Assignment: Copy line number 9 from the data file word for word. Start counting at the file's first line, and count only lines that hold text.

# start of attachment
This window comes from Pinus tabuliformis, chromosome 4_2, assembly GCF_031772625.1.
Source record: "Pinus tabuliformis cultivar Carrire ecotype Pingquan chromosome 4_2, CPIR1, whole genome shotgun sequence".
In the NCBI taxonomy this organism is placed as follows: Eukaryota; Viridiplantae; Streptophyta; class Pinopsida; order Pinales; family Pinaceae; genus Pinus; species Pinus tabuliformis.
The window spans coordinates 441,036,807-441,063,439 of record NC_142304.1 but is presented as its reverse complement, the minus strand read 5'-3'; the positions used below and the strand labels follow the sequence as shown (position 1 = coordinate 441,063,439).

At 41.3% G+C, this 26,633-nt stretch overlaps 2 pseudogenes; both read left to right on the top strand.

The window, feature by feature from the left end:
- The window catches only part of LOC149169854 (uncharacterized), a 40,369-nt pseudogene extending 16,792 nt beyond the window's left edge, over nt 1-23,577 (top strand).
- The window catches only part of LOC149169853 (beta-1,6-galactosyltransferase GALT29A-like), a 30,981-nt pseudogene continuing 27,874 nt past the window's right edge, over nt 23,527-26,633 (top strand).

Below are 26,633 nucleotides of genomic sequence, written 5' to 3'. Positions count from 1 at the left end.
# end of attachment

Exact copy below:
Below are 26,633 nucleotides of genomic sequence, written 5' to 3'. Positions count from 1 at the left end.